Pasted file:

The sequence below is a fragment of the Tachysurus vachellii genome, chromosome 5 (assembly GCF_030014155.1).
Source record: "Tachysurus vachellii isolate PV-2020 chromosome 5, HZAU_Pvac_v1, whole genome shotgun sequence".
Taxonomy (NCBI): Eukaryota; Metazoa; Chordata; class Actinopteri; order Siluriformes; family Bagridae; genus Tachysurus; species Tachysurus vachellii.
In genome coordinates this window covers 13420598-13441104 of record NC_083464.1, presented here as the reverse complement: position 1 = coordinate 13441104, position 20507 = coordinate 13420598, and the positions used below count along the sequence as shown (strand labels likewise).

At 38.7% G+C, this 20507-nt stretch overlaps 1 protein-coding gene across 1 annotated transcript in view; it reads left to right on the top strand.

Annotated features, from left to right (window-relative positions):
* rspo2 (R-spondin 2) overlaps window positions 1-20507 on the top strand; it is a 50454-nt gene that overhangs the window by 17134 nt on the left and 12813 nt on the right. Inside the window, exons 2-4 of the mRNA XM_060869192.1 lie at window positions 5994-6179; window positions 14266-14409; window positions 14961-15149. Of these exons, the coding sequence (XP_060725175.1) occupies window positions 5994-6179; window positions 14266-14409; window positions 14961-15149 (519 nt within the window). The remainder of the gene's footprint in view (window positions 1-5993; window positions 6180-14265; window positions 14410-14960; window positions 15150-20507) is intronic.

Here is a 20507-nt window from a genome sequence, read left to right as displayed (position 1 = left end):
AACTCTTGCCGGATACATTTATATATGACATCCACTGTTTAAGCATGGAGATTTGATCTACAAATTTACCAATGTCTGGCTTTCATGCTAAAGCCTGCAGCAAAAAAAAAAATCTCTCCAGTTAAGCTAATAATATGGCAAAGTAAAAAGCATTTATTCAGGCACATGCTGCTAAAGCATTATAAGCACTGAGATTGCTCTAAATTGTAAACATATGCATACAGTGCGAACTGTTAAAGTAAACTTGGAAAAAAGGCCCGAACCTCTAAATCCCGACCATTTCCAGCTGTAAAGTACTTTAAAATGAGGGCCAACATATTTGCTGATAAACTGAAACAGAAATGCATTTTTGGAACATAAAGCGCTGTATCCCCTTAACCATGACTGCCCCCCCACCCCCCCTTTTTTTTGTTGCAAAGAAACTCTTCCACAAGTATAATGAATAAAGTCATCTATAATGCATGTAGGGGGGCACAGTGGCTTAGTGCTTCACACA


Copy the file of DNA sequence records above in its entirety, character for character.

The sequence below is a fragment of the Tachysurus vachellii genome, chromosome 5 (assembly GCF_030014155.1).
Source record: "Tachysurus vachellii isolate PV-2020 chromosome 5, HZAU_Pvac_v1, whole genome shotgun sequence".
Taxonomy (NCBI): Eukaryota; Metazoa; Chordata; class Actinopteri; order Siluriformes; family Bagridae; genus Tachysurus; species Tachysurus vachellii.
In genome coordinates this window covers 13420598-13441104 of record NC_083464.1, presented here as the reverse complement: position 1 = coordinate 13441104, position 20507 = coordinate 13420598, and the positions used below count along the sequence as shown (strand labels likewise).

At 38.7% G+C, this 20507-nt stretch overlaps 1 protein-coding gene across 1 annotated transcript in view; it reads left to right on the top strand.

Annotated features, from left to right (window-relative positions):
* rspo2 (R-spondin 2) overlaps window positions 1-20507 on the top strand; it is a 50454-nt gene that overhangs the window by 17134 nt on the left and 12813 nt on the right. Inside the window, exons 2-4 of the mRNA XM_060869192.1 lie at window positions 5994-6179; window positions 14266-14409; window positions 14961-15149. Of these exons, the coding sequence (XP_060725175.1) occupies window positions 5994-6179; window positions 14266-14409; window positions 14961-15149 (519 nt within the window). The remainder of the gene's footprint in view (window positions 1-5993; window positions 6180-14265; window positions 14410-14960; window positions 15150-20507) is intronic.

Here is a 20507-nt window from a genome sequence, read left to right as displayed (position 1 = left end):
AACTCTTGCCGGATACATTTATATATGACATCCACTGTTTAAGCATGGAGATTTGATCTACAAATTTACCAATGTCTGGCTTTCATGCTAAAGCCTGCAGCAAAAAAAAAAATCTCTCCAGTTAAGCTAATAATATGGCAAAGTAAAAAGCATTTATTCAGGCACATGCTGCTAAAGCATTATAAGCACTGAGATTGCTCTAAATTGTAAACATATGCATACAGTGCGAACTGTTAAAGTAAACTTGGAAAAAAGGCCCGAACCTCTAAATCCCGACCATTTCCAGCTGTAAAGTACTTTAAAATGAGGGCCAACATATTTGCTGATAAACTGAAACAGAAATGCATTTTTGGAACATAAAGCGCTGTATCCCCTTAACCATGACTGCCCCCCCACCCCCCCTTTTTTTTGTTGCAAAGAAACTCTTCCACAAGTATAATGAATAAAGTCATCTATAATGCATGTAGGGGGGCACAGTGGCTTAGTGCTTCACACA